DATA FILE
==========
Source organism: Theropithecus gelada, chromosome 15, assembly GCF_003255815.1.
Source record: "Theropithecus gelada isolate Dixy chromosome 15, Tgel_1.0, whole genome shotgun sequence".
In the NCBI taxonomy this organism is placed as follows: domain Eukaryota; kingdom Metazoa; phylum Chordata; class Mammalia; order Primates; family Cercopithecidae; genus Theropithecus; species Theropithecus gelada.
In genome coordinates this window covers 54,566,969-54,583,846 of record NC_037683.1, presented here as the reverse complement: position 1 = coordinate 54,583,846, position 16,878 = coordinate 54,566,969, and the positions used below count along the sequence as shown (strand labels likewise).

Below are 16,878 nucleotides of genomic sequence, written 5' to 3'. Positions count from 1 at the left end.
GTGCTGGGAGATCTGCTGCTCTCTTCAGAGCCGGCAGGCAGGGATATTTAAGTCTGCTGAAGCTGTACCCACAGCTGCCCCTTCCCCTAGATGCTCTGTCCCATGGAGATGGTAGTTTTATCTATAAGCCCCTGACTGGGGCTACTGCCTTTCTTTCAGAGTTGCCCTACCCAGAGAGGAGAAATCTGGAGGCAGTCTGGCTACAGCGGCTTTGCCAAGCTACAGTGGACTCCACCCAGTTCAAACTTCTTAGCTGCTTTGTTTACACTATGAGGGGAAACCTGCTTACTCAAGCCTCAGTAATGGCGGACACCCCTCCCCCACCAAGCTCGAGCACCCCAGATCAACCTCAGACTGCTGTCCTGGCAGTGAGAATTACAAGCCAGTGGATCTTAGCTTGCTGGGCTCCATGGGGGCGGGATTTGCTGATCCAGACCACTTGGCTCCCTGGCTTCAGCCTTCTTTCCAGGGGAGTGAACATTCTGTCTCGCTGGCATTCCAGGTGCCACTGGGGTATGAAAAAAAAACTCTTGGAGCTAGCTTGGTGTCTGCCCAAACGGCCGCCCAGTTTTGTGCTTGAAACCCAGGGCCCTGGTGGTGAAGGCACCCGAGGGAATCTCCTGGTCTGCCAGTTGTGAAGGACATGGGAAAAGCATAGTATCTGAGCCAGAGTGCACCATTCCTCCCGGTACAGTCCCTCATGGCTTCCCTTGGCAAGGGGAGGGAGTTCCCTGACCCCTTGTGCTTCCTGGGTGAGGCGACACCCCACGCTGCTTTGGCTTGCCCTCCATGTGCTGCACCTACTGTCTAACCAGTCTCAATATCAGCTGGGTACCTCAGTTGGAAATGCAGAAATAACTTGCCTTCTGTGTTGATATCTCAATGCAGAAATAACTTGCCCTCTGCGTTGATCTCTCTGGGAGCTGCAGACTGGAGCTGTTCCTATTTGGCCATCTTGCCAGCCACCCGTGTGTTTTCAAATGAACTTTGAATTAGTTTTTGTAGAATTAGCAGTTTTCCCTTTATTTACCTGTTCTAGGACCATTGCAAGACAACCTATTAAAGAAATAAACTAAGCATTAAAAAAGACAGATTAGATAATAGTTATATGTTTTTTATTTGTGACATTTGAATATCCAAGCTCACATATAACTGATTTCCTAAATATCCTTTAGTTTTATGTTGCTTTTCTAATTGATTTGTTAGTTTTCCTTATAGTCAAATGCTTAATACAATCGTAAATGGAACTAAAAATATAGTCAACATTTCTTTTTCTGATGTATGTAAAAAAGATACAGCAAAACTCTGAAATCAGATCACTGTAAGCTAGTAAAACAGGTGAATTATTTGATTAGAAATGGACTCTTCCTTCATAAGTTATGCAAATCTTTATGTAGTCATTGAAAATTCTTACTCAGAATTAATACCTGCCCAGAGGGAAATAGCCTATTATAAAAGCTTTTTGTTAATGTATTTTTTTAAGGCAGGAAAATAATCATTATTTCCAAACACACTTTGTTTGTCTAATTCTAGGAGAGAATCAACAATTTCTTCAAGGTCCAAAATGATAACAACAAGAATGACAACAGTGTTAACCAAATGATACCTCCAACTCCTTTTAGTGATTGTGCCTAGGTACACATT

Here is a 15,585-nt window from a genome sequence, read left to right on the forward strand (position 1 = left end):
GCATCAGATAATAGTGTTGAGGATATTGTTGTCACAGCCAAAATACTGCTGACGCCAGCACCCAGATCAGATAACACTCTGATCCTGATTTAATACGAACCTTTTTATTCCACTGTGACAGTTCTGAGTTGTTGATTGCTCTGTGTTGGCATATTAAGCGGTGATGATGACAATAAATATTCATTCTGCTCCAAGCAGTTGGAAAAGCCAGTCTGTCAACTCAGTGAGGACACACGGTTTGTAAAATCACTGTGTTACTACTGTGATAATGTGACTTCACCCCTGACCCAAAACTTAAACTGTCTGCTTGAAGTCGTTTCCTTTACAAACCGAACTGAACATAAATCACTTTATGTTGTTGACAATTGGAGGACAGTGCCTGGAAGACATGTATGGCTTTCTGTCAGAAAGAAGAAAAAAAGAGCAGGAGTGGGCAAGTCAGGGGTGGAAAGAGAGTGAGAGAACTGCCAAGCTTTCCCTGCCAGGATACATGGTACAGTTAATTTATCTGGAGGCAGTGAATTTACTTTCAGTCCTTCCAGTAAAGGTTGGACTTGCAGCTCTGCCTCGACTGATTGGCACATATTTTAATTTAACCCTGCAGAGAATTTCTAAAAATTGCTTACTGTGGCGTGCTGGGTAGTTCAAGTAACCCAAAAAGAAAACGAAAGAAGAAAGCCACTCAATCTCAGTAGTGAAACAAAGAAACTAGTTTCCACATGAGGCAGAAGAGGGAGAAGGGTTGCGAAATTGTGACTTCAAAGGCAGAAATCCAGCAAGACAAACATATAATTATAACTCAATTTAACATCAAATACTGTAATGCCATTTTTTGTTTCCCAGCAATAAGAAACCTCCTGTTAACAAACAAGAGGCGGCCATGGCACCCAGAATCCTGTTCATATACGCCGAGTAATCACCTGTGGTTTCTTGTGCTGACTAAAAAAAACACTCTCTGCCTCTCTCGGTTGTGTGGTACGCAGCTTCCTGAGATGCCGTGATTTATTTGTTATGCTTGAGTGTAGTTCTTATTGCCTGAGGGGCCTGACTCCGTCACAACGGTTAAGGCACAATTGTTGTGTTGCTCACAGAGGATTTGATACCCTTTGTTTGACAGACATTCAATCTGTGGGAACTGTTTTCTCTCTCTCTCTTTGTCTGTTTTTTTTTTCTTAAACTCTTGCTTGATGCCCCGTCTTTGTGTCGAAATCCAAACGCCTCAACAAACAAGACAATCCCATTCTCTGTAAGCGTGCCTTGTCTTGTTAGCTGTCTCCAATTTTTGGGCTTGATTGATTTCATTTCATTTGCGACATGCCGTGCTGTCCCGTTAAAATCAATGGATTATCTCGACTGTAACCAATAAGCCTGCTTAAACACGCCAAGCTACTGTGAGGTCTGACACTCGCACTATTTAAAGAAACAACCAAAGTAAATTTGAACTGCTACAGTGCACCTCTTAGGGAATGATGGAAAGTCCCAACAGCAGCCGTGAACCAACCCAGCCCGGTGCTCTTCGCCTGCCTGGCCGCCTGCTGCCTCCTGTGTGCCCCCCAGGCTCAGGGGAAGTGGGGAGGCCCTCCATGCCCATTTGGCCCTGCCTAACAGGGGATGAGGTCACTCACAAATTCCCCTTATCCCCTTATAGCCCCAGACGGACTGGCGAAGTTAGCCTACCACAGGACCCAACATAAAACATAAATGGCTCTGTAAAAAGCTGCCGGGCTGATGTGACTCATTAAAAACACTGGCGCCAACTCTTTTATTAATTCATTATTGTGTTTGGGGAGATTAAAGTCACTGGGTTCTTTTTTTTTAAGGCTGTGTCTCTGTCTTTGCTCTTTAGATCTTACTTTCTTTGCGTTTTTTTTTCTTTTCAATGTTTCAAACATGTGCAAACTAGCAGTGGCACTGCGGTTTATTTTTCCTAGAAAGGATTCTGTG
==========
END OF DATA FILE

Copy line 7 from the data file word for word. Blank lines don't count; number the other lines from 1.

Here is a 15,585-nt window from a genome sequence, read left to right on the forward strand (position 1 = left end):